Since the breakup started, the country now known as Serbia has qualified for four World Cups, including this year’s tournament. The team was still known as Yugoslavia when it played at the 1998 edition, then became Serbia and Montenegro when it qualified for the 2006 World Cup.
The only time that team made it out of the group stage was when it reached the round of 16 in 1998.
Croatia is playing in its fifth World Cup. After finishing third in its debut in 1998, the Croats were eliminated from the group stage at the 2002, 2006 and 2014 tournaments. The only time they failed to qualify was for the 2010 World Cup.
Croatia gained membership to FIFA as an independent country in 1991, therefore forgoing any claims to Yugoslavia’s historic results. Serbia, through its name changes, has remained a FIFA member and therefore has rights to those records.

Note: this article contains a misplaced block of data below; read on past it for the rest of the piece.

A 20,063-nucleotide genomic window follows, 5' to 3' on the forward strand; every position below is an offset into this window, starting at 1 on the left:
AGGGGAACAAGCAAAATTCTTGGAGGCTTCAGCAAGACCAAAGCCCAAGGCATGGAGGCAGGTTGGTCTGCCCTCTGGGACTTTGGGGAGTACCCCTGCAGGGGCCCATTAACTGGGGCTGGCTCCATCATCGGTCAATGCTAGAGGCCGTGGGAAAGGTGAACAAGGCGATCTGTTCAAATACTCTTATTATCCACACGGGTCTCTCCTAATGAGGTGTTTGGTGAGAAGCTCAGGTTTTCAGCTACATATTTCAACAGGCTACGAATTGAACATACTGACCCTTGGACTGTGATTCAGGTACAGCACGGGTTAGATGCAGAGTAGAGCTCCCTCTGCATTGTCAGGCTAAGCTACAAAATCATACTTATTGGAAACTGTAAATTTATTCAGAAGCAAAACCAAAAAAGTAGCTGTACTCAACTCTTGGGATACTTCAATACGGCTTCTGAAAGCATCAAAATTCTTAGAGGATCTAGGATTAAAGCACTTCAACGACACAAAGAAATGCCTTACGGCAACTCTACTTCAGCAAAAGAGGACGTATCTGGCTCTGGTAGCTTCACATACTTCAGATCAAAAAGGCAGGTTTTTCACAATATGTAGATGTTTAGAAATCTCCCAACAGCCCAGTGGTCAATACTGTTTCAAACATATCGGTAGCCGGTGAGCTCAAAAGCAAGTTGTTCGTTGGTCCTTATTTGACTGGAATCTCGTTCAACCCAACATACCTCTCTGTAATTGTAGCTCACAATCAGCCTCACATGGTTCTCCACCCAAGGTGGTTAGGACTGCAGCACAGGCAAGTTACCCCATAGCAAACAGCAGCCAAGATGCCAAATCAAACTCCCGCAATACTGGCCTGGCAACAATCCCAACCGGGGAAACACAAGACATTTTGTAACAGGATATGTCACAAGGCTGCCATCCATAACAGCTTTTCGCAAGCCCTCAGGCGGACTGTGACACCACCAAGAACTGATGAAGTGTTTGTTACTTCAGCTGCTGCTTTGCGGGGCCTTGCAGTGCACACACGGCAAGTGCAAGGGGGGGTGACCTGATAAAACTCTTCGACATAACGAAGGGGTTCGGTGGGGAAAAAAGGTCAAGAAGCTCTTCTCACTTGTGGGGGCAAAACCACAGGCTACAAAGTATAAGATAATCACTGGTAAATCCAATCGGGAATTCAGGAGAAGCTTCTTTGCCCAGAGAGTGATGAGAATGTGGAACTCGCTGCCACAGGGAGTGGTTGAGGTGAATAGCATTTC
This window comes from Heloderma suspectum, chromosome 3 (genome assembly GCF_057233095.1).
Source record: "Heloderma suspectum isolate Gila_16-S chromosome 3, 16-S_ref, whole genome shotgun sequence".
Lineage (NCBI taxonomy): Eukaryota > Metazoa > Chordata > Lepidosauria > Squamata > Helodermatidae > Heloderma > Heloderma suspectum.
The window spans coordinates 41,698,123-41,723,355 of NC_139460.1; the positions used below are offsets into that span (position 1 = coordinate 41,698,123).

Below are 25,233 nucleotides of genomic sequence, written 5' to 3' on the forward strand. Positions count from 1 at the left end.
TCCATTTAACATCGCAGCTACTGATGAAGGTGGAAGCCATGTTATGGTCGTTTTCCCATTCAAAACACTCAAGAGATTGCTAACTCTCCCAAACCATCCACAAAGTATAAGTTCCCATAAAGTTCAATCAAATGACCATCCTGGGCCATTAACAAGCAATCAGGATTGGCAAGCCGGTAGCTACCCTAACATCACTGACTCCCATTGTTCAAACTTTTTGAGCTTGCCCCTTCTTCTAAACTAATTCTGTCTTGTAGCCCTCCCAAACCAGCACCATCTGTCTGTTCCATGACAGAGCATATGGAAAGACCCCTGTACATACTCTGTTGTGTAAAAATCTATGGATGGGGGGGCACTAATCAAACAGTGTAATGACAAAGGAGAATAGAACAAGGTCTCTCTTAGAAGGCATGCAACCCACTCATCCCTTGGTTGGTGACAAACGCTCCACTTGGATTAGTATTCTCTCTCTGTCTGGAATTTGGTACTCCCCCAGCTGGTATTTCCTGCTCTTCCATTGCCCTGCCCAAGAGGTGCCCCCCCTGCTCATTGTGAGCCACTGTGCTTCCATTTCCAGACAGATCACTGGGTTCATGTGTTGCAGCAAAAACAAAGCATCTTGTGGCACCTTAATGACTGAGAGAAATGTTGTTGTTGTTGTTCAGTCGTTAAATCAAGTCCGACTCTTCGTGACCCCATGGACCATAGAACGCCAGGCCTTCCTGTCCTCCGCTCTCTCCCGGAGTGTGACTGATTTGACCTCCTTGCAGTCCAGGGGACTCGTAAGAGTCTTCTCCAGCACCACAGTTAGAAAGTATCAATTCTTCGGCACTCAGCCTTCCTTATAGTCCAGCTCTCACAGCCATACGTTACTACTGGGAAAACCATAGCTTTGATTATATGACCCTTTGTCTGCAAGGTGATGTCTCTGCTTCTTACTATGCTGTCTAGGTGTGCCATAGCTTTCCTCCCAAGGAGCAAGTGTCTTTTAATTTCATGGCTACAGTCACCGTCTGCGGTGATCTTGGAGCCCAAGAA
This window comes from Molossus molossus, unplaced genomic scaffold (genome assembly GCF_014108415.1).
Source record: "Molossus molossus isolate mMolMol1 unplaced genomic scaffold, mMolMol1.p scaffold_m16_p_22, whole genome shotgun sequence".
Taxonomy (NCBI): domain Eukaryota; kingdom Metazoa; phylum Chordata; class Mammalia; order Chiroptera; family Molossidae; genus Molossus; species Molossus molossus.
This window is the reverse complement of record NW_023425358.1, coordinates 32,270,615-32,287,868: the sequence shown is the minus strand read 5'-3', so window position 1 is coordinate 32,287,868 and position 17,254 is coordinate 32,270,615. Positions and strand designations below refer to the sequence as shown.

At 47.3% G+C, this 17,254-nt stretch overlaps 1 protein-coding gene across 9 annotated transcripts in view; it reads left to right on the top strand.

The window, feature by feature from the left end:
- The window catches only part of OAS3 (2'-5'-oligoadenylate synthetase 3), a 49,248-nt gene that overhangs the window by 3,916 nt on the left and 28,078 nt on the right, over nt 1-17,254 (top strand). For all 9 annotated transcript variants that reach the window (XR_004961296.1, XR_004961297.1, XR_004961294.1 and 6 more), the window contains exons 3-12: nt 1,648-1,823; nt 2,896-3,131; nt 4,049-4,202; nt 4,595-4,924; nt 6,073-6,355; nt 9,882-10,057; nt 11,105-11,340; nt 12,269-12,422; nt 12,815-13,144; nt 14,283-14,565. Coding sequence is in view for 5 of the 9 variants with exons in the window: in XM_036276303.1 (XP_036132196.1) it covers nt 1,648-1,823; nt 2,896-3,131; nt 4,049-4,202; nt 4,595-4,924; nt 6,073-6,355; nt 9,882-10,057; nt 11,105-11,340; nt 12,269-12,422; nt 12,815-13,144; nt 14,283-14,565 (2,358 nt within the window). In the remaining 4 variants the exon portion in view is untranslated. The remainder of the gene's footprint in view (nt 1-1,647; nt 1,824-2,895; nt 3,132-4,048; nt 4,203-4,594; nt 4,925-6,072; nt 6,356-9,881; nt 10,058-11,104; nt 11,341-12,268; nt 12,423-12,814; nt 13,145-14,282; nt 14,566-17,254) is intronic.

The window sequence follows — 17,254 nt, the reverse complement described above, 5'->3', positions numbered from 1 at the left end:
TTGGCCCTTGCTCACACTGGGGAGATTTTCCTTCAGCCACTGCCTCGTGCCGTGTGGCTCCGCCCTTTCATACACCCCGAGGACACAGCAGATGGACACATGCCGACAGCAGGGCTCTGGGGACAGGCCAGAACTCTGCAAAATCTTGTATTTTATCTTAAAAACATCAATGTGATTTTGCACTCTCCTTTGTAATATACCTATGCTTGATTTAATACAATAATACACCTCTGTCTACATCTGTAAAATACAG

Of the other current teams that came out of the breakup, Slovenia has twice qualified for the World Cup, while Bosnia did so once. Neither managed to get past the group stage. Montenegro only became a FIFA member in 2006 and Kosovo in 2016.
Already breaking new ground as a World Cup finalist, Croatia will be more focused on trying to beat France on Sunday in Moscow to make up for that semi-final loss two decades ago instead of worrying about Yugoslav history.
“We have a good opportunity to give them something back for 20 years ago when they reached the final,” defender Dejan Lovren said after Croatia’s 2-1 victory over England in the semifinals. “Maybe it’s our time to revenge something.”
Final evokes memories of famous dive
One of the most notorious dives in soccer history took pace the last time France played Croatia in the World Cup.